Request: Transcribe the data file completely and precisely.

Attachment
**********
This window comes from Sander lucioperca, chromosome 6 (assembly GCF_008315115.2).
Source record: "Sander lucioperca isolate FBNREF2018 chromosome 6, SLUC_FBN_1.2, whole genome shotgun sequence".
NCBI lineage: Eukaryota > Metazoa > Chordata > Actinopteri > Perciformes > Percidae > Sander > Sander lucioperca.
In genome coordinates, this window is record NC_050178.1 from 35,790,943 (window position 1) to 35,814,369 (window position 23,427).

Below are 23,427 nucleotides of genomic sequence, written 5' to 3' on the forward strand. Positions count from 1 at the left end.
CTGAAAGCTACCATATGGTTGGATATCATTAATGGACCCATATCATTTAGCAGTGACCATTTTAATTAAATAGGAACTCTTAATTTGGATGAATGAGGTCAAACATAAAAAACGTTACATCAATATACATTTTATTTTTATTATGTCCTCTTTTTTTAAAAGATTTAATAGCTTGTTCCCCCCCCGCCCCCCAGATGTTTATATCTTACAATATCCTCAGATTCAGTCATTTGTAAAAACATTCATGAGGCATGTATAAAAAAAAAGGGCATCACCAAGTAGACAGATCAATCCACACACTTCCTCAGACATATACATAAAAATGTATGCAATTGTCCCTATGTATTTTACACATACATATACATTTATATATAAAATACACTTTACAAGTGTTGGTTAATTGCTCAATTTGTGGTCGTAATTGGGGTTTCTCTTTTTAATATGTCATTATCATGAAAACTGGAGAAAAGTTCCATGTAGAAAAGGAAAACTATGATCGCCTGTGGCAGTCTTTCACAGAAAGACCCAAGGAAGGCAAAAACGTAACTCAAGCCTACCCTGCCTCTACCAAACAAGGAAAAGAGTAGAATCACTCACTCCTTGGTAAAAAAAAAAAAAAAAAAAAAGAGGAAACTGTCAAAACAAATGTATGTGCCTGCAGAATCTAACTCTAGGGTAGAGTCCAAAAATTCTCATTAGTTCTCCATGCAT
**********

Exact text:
This window comes from Sander lucioperca, chromosome 6 (assembly GCF_008315115.2).
Source record: "Sander lucioperca isolate FBNREF2018 chromosome 6, SLUC_FBN_1.2, whole genome shotgun sequence".
NCBI lineage: Eukaryota > Metazoa > Chordata > Actinopteri > Perciformes > Percidae > Sander > Sander lucioperca.
In genome coordinates, this window is record NC_050178.1 from 35,790,943 (window position 1) to 35,814,369 (window position 23,427).

Below are 23,427 nucleotides of genomic sequence, written 5' to 3' on the forward strand. Positions count from 1 at the left end.
CTGAAAGCTACCATATGGTTGGATATCATTAATGGACCCATATCATTTAGCAGTGACCATTTTAATTAAATAGGAACTCTTAATTTGGATGAATGAGGTCAAACATAAAAAACGTTACATCAATATACATTTTATTTTTATTATGTCCTCTTTTTTTAAAAGATTTAATAGCTTGTTCCCCCCCCGCCCCCCAGATGTTTATATCTTACAATATCCTCAGATTCAGTCATTTGTAAAAACATTCATGAGGCATGTATAAAAAAAAAGGGCATCACCAAGTAGACAGATCAATCCACACACTTCCTCAGACATATACATAAAAATGTATGCAATTGTCCCTATGTATTTTACACATACATATACATTTATATATAAAATACACTTTACAAGTGTTGGTTAATTGCTCAATTTGTGGTCGTAATTGGGGTTTCTCTTTTTAATATGTCATTATCATGAAAACTGGAGAAAAGTTCCATGTAGAAAAGGAAAACTATGATCGCCTGTGGCAGTCTTTCACAGAAAGACCCAAGGAAGGCAAAAACGTAACTCAAGCCTACCCTGCCTCTACCAAACAAGGAAAAGAGTAGAATCACTCACTCCTTGGTAAAAAAAAAAAAAAAAAAAAAGAGGAAACTGTCAAAACAAATGTATGTGCCTGCAGAATCTAACTCTAGGGTAGAGTCCAAAAATTCTCATTAGTTCTCCATGCAT